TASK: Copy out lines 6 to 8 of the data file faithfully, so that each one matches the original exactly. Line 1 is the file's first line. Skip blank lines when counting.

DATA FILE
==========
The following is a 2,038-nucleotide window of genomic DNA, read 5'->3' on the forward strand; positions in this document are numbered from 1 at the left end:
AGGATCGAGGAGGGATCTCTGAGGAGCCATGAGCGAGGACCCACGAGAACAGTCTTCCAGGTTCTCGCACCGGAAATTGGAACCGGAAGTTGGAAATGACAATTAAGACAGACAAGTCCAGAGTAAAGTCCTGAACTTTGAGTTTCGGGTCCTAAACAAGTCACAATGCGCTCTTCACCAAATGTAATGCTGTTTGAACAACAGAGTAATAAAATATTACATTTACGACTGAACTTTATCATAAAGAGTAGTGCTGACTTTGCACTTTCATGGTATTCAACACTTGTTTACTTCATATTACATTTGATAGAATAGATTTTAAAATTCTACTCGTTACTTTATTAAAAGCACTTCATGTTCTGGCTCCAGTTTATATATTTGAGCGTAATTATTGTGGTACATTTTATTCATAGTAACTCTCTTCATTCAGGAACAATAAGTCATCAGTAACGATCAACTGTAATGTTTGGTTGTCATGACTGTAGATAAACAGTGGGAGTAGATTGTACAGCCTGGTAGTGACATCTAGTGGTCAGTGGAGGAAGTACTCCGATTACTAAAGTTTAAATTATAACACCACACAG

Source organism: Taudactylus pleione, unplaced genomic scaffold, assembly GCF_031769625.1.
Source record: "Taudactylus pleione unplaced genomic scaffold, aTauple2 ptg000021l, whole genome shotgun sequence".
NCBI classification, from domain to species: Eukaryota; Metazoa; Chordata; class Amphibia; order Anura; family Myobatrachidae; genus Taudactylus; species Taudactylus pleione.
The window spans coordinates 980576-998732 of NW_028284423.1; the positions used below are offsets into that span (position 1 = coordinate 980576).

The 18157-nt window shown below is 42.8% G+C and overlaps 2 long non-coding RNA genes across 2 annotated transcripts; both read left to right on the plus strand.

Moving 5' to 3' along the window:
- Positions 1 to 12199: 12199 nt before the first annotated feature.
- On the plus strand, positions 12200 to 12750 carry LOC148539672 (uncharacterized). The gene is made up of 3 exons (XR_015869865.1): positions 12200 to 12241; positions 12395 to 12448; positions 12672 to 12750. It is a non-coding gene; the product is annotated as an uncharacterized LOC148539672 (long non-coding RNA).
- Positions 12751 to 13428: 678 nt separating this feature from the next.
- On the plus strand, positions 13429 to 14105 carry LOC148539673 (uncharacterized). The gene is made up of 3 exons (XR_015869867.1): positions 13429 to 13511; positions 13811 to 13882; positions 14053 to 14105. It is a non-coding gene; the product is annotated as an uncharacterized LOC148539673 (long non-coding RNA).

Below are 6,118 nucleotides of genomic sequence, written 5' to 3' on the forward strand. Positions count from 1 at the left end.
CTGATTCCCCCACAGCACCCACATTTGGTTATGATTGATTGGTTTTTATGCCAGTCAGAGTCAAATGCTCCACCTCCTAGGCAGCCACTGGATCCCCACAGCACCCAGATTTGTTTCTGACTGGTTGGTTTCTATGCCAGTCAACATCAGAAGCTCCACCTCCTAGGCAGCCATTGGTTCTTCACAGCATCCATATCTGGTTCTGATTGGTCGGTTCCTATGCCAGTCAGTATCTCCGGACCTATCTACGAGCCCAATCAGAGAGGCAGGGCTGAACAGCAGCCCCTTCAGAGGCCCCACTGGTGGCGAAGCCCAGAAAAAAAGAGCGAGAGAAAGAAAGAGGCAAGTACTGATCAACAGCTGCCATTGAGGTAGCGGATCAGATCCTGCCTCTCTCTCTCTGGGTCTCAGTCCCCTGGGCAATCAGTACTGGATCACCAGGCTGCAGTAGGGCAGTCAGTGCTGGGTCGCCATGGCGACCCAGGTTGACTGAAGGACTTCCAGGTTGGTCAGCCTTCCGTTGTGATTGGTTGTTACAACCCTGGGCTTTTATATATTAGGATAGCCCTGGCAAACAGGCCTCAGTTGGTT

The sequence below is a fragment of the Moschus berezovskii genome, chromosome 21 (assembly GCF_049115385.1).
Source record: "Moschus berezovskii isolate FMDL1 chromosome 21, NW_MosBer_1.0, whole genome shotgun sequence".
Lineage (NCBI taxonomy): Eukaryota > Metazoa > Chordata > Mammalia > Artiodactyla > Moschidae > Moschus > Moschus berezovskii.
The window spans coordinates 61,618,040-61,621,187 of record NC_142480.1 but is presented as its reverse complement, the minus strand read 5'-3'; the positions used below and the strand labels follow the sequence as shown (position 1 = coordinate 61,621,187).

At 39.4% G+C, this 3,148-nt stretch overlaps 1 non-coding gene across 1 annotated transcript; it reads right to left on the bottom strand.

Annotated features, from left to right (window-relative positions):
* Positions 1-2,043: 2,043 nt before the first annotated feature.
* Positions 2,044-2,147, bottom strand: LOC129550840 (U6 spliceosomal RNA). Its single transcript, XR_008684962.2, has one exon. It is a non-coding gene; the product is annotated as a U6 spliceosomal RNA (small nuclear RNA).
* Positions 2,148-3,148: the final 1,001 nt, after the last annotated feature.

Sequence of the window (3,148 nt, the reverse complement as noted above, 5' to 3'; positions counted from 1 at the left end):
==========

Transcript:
The window spans coordinates 980576-998732 of NW_028284423.1; the positions used below are offsets into that span (position 1 = coordinate 980576).

The 18157-nt window shown below is 42.8% G+C and overlaps 2 long non-coding RNA genes across 2 annotated transcripts; both read left to right on the plus strand.

Moving 5' to 3' along the window: